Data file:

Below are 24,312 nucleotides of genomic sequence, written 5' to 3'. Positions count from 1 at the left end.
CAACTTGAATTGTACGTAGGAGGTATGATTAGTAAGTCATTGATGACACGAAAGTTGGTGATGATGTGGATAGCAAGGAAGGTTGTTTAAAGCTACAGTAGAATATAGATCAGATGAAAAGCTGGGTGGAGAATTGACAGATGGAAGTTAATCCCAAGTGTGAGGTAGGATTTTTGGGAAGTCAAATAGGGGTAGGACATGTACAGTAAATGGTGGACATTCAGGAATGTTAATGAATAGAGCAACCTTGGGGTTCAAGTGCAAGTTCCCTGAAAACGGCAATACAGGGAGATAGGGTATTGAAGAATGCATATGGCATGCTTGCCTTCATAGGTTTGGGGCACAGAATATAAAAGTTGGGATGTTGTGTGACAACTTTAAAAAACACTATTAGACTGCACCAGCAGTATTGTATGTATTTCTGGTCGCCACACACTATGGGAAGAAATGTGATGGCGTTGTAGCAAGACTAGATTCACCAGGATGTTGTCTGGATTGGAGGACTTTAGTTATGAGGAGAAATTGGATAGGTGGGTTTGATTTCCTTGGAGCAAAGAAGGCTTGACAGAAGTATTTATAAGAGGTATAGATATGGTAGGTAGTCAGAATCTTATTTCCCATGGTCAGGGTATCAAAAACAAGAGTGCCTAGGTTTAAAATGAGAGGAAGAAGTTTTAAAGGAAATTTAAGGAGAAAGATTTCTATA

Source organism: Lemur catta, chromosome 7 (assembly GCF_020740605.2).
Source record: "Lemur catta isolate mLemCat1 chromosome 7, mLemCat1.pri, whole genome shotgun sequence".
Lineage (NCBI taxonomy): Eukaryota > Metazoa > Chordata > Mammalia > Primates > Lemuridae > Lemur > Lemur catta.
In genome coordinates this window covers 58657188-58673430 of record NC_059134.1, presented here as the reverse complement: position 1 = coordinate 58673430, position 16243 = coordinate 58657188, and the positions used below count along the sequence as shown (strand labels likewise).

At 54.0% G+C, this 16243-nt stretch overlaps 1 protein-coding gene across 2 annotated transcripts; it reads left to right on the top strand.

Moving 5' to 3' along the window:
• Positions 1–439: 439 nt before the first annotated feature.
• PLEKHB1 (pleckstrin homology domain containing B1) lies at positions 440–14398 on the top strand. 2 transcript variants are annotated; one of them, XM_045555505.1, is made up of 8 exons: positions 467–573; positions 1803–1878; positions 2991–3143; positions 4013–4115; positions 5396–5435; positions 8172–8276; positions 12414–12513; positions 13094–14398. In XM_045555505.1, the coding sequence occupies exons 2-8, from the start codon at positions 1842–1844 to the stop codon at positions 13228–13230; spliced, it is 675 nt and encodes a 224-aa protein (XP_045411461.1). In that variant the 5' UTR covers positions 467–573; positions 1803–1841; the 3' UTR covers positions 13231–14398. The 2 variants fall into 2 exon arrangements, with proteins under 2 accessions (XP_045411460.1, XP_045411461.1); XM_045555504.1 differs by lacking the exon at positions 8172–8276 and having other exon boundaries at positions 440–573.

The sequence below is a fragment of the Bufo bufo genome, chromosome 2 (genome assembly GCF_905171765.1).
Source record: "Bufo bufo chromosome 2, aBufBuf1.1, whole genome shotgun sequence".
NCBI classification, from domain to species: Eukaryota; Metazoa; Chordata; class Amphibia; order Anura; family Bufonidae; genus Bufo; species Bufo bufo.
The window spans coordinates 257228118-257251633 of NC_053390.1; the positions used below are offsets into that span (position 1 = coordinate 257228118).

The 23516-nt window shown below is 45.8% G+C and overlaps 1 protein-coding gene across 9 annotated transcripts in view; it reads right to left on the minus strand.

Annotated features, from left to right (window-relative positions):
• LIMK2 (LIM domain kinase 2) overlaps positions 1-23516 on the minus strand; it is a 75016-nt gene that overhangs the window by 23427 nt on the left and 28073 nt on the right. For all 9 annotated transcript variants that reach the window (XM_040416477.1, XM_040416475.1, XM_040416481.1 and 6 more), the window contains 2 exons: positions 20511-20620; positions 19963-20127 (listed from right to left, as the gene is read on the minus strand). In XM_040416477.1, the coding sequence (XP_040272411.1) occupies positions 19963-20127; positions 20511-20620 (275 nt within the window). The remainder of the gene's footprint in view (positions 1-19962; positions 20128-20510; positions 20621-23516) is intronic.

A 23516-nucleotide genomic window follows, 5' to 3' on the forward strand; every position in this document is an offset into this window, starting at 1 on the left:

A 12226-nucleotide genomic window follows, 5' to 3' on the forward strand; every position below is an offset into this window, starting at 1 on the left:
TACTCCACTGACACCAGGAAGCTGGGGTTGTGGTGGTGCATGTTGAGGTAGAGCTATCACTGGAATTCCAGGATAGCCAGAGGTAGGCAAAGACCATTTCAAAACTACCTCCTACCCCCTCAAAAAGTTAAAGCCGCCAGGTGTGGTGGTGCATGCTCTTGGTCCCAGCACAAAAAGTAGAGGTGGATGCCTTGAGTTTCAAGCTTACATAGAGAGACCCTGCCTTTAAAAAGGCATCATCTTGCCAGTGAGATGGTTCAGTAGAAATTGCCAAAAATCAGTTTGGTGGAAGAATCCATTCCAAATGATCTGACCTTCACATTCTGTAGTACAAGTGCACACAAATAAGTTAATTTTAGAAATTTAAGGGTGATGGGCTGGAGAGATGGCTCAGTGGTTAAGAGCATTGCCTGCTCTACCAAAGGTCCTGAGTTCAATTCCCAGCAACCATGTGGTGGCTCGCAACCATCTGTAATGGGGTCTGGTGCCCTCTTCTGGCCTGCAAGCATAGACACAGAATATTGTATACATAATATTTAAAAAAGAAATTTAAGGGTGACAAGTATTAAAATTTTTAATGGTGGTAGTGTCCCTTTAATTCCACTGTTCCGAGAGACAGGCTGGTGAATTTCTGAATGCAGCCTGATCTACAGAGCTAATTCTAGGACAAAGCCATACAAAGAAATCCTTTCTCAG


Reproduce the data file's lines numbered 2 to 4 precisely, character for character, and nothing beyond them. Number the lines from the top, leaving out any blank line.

CAACTTGAATTGTACGTAGGAGGTATGATTAGTAAGTCATTGATGACACGAAAGTTGGTGATGATGTGGATAGCAAGGAAGGTTGTTTAAAGCTACAGTAGAATATAGATCAGATGAAAAGCTGGGTGGAGAATTGACAGATGGAAGTTAATCCCAAGTGTGAGGTAGGATTTTTGGGAAGTCAAATAGGGGTAGGACATGTACAGTAAATGGTGGACATTCAGGAATGTTAATGAATAGAGCAACCTTGGGGTTCAAGTGCAAGTTCCCTGAAAACGGCAATACAGGGAGATAGGGTATTGAAGAATGCATATGGCATGCTTGCCTTCATAGGTTTGGGGCACAGAATATAAAAGTTGGGATGTTGTGTGACAACTTTAAAAAACACTATTAGACTGCACCAGCAGTATTGTATGTATTTCTGGTCGCCACACACTATGGGAAGAAATGTGATGGCGTTGTAGCAAGACTAGATTCACCAGGATGTTGTCTGGATTGGAGGACTTTAGTTATGAGGAGAAATTGGATAGGTGGGTTTGATTTCCTTGGAGCAAAGAAGGCTTGACAGAAGTATTTATAAGAGGTATAGATATGGTAGGTAGTCAGAATCTTATTTCCCATGGTCAGGGTATCAAAAACAAGAGTGCCTAGGTTTAAAATGAGAGGAAGAAGTTTTAAAGGAAATTTAAGGAGAAAGATTTCTATA

Source organism: Lemur catta, chromosome 7 (assembly GCF_020740605.2).
Source record: "Lemur catta isolate mLemCat1 chromosome 7, mLemCat1.pri, whole genome shotgun sequence".